Protesting farmers are targeting Robert Wiseman Dairies as the last remaining major processor refusing to reverse milk price cuts.
Hundreds of farmers were out in force as the Farmers For Action pressure group blockaded dairies from Bridgwater in Somerset to Bellshill in Scotland.
The protests follow a day in which Dairy Crest and First Milk both withdrew milk price cuts due on 1 August.
Arla confirmed it too was withdrawing its 1 August price late on Thursday (26 July).
It leaves Wiseman as the last major dairy processor intending to reduce the money it pays farmers for milk on 1 August.
Farmers For Action reported by Twitter that all three of Wiseman’s depots in Scotland were shut at 8.03pm on Thursday (26 July).
Some 150 farmers, supporters and tractors gathered with their families and children at the Bellshill facility in Lanarkshire.
Shortly afterwards Farmers For Action reported that Wiseman depot had also shut at Market Drayton (Shropshire); and Droitwich Spa (Worcestershire).
The Robert Wiseman facility at Trafford Park, Greater Manchester, was also targeted in the night of protests.
A coalition of farming groups was formed earlier this month to fight the cuts.
It brought together the NFU, NFU Scotland, NFU Cymru, the Tenant Farmers’ Association, Royal Association of British Dairy Farmers and Farmers For Action.
The NFU said Wiseman should commit to reversing its intended price cuts.
It should follow the lead of several major supermarket chains that had announced commitments on milk pricing in recent days, said NFU president Peter Kendall.
“Farmers, their families and shoppers have supported this campaign to see a fair price paid to our dairy farmers. It has been an amazing show of strength and support.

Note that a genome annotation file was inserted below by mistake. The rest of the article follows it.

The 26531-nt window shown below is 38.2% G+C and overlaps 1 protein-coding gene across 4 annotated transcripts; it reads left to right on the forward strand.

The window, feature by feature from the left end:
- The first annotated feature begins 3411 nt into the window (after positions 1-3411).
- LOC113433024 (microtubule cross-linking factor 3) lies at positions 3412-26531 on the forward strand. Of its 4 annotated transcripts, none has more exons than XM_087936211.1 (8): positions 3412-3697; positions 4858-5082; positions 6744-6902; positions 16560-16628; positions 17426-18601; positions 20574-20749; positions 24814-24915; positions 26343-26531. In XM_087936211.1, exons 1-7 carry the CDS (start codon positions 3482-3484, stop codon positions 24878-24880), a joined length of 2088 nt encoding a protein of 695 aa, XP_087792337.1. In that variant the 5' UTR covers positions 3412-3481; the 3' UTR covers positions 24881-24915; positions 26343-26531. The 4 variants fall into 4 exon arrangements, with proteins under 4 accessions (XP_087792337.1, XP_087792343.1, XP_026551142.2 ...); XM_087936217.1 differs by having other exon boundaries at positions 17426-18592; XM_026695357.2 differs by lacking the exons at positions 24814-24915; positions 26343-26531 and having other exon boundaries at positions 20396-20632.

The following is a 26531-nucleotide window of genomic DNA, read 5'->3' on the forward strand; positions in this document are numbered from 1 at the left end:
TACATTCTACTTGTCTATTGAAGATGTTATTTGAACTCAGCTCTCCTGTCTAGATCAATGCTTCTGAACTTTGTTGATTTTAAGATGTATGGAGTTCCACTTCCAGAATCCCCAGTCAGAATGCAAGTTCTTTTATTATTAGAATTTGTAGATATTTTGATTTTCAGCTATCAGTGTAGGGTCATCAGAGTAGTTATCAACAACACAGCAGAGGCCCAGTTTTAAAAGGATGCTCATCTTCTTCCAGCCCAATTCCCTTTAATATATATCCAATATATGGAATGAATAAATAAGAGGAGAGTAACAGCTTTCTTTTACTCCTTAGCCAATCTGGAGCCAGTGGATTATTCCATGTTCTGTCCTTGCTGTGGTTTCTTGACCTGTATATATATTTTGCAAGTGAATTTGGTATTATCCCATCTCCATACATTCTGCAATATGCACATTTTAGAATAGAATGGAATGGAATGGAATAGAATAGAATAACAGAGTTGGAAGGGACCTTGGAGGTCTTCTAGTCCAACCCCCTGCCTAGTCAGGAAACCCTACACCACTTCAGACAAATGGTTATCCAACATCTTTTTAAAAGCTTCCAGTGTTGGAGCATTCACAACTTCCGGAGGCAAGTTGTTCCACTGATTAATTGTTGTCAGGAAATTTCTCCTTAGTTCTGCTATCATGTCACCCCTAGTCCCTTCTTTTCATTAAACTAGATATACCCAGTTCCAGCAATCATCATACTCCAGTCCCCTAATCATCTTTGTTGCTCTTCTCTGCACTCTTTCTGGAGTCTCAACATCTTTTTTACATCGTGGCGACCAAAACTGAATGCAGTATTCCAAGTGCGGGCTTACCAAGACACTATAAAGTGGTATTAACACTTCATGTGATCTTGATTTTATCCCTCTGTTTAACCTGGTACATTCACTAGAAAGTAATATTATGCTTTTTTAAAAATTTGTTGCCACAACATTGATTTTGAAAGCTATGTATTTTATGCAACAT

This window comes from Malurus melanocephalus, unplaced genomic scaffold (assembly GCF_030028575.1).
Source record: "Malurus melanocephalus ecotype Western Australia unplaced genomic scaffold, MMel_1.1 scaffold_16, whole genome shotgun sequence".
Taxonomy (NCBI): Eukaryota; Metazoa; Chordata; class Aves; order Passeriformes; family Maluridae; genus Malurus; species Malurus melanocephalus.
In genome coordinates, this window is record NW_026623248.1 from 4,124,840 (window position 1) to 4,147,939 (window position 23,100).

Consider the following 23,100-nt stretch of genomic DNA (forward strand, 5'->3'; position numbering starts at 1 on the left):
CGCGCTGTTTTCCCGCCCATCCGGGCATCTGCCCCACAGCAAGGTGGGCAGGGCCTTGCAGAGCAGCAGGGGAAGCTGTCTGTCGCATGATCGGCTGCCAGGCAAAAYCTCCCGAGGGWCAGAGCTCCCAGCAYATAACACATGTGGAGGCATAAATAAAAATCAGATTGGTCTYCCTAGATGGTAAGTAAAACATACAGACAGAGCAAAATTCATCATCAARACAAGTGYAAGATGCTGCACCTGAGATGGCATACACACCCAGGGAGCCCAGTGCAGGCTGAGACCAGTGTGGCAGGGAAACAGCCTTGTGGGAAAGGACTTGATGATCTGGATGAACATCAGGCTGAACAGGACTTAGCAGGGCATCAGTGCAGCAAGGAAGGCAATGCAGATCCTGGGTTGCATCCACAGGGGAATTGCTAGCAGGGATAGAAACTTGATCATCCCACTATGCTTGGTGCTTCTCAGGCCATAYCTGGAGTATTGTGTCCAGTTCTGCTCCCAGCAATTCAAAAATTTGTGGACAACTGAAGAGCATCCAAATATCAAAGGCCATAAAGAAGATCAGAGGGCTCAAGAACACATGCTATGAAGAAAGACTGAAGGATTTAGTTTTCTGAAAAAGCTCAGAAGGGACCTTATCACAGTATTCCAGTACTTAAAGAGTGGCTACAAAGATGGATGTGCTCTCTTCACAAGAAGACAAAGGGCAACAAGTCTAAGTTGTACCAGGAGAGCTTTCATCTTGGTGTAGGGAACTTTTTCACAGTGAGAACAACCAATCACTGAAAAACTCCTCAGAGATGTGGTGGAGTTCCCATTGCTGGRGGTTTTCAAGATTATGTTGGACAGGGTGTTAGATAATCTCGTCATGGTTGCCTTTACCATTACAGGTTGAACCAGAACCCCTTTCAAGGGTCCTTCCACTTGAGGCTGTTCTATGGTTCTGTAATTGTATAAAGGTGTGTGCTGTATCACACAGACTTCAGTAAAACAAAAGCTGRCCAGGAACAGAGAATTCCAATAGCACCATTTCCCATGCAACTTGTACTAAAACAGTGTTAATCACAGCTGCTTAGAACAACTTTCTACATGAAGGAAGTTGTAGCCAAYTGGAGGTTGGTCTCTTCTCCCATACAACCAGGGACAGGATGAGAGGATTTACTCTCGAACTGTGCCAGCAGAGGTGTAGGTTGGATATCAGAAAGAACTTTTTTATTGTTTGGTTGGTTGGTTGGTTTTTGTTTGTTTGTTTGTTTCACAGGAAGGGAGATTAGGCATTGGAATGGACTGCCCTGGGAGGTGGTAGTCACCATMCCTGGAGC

“I’m really pleased that farmer co-op First Milk has shown huge leadership and resolve today in sticking its neck out and announcing it will rescind its planned milk price cuts from 1 August.
“Dairy Crest has followed by announcing a deferral of its planned cuts although it’s important to see this made permanent.”
The coalition is also calling for retailers Iceland and Farmfoods to ensure they start to pay a price to their milk suppliers that covers the cost of production.
Mr Kendall said: “I believe only with all areas of the supply chain playing their part can we turn this situation around.
“I am committed to ensuring our dairy farmers have a secure future and we will continue to work extremely hard on the challenges that lie ahead.”
Earlier, a spokesman for Robert Wiseman Dairies told Farmers’ Weekly the company fully understood the strength of feeling among dairy producers.
“It is important to stress we are not in a position to fund a milk price at the level it was prior to the global collapse in the value of cream,” the spokesman said.
“It is our hope that the market for liquid milk and bulk cream which is at the core of this issue will quickly find a balance which will allow us to return improved prices to farmers.